Philip Massinger Analysis

Other Literary Forms

(Critical Edition of Dramatic Literature)

ph_0111207651-Massinger.jpg Philip Massinger Published by Salem Press, Inc.

Philip Massinger wrote a few commemorative poems, commendations of other playwrights, and dedicatory epistles in verse and prose. These have been collected by Donald Lawless in a 1968 monograph, The Poems of Philip Massinger with Critical Notes. Massinger’s reputation, however, rests firmly on his plays.


(Critical Edition of Dramatic Literature)

Philip Massinger’s missing plays are the stuff of legend: An eighteenth century book dealer, Joseph Warburton, bought and stacked away in a closet an undetermined number of Massinger manuscripts, which his cook mistook for scrap and used, sheet by sheet, to line pie plates and start fires. What outlived the cook is a body of competently, sometimes brilliantly, plotted plays, which are variations on three or four themes and character types.

In the past, critics such as Arthur Symons and Ronald Bayne have complained that Massinger’s works offer no new insights into the relationship between human beings and society, no existential questions about the right and wrong of a character’s course. They found his thinking conventional and his heroines smug. Later critics, such as Mark Mugglio and A. P. Hogan, attempted to rescue Massinger from such charges by arguing that he was subtly challenging the very assumptions his plays seem to support.

In fact, Massinger’s plays do make conventional assumptions about art, society, and human motives. Art teaches pleasantly; society naturally forms a hierarchy in which those of good blood, well educated, rule over those of less exalted natures. Humans act from love, greed, ambition, or simple fellowship. Working from these assumptions, Massinger dramatizes the unsuccessful attempts of citizens who wish to rise above their natural stations. He twits the younger generation for its impatience, he upholds...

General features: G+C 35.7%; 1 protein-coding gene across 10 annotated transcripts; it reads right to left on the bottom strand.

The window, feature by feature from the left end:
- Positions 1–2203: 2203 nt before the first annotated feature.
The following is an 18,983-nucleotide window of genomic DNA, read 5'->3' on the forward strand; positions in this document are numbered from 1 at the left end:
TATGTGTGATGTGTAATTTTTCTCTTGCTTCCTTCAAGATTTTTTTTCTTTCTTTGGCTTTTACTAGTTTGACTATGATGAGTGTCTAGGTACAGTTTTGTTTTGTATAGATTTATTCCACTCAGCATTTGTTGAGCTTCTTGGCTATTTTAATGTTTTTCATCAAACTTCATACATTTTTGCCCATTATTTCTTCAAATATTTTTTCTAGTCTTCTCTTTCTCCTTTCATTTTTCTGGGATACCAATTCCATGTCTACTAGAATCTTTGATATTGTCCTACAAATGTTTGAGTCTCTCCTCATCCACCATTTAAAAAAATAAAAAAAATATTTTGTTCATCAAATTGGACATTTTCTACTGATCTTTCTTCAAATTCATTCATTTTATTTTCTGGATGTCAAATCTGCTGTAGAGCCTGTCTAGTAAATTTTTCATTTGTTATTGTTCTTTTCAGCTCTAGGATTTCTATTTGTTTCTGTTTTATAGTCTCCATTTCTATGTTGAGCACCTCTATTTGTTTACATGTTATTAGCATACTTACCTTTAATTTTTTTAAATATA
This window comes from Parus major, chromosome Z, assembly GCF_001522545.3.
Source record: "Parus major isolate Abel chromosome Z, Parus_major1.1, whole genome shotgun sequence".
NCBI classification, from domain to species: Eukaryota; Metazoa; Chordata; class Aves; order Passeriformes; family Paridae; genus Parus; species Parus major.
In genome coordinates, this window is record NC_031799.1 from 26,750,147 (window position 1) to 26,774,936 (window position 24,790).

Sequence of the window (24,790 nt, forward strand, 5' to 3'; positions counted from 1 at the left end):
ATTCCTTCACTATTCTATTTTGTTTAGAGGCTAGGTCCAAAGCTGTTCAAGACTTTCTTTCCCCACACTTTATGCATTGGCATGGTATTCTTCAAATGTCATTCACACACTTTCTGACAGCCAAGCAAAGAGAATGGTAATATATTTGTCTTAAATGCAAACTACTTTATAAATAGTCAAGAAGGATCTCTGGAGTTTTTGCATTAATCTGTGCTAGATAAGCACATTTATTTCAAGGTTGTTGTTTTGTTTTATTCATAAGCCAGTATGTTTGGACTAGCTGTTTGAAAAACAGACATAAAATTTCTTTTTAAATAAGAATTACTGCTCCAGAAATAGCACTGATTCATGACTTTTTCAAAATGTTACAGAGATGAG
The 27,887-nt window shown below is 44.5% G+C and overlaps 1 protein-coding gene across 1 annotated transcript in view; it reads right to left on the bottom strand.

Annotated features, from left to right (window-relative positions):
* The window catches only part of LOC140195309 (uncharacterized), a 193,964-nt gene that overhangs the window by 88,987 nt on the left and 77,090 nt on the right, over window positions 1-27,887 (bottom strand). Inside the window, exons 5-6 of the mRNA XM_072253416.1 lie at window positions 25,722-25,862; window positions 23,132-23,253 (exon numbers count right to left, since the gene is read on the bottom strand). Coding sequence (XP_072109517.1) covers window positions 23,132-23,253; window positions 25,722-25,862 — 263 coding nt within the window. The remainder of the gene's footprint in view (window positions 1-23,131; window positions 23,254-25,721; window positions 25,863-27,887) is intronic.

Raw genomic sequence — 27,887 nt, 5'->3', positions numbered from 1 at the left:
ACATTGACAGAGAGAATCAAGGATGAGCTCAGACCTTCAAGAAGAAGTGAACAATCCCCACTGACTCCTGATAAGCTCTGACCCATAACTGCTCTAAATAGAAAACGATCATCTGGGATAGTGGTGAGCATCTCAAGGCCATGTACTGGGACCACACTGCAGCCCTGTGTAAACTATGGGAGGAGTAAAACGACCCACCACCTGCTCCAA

(The entire section is 597 words.)


(Critical Edition of Dramatic Literature)

Adler, Doris. Philip Massinger. Boston: Twayne, 1987. Adler briefly comments on the life, then analyzes the plays in historical and dramatic contexts. Promotes Massinger as a political analyst concerned with the dangers to England represented by corrupt Stuart courts, especially by such men as Robert Carr and George Villiers—and also Sir William Davenant, who was promulgating values at court that the poet could not accept.

Clark, Ira. The Moral Art of Philip Massinger. Lewisburg, Pa.: Bucknell University Press, 1993. Clark examines morality and ethics in the dramatic works of Massinger. Includes bibliography and index.

Clark, Ira. Professional Playwrights: Massinger, Ford, Shirley, and Brome. Lexington: University Press of Kentucky, 1992. Clark analyzes and criticizes the plays of Massinger, John Ford, James Shirley, and Richard Brome, known as the Carolines. Includes bibliography and index.

Garrett, Martin, ed. Massinger: The Critical Heritage. New York: Routledge, 1991. This volume provides a critical look at the dramatic works of Massinger. Bibliography and index.

Howard, Douglas, ed. Philip Massinger: A Critical Reassessment. Cambridge, England: Cambridge University Press, 1985. Contains valuable essays by eight scholars, with an appendix by Anne Barton on “Massinger’s distinctive voice.” Topics include the collaboration with John Fletcher, charity and social order, and Massinger’s theatrical language. Plays treated in depth include The Maid of Honour, The City Madam, and A New Way to Pay Old Debts.

Sanders, Julie. Caroline Drama: The Plays of Massinger, Ford, Shirley, and Brome. Plymouth, England: Northcote House in association with the British Council, 1999. Sanders examines the works of the Carolines: Massinger, John Ford, James Shirley, and Richard Brome. Includes bibliographical references and index.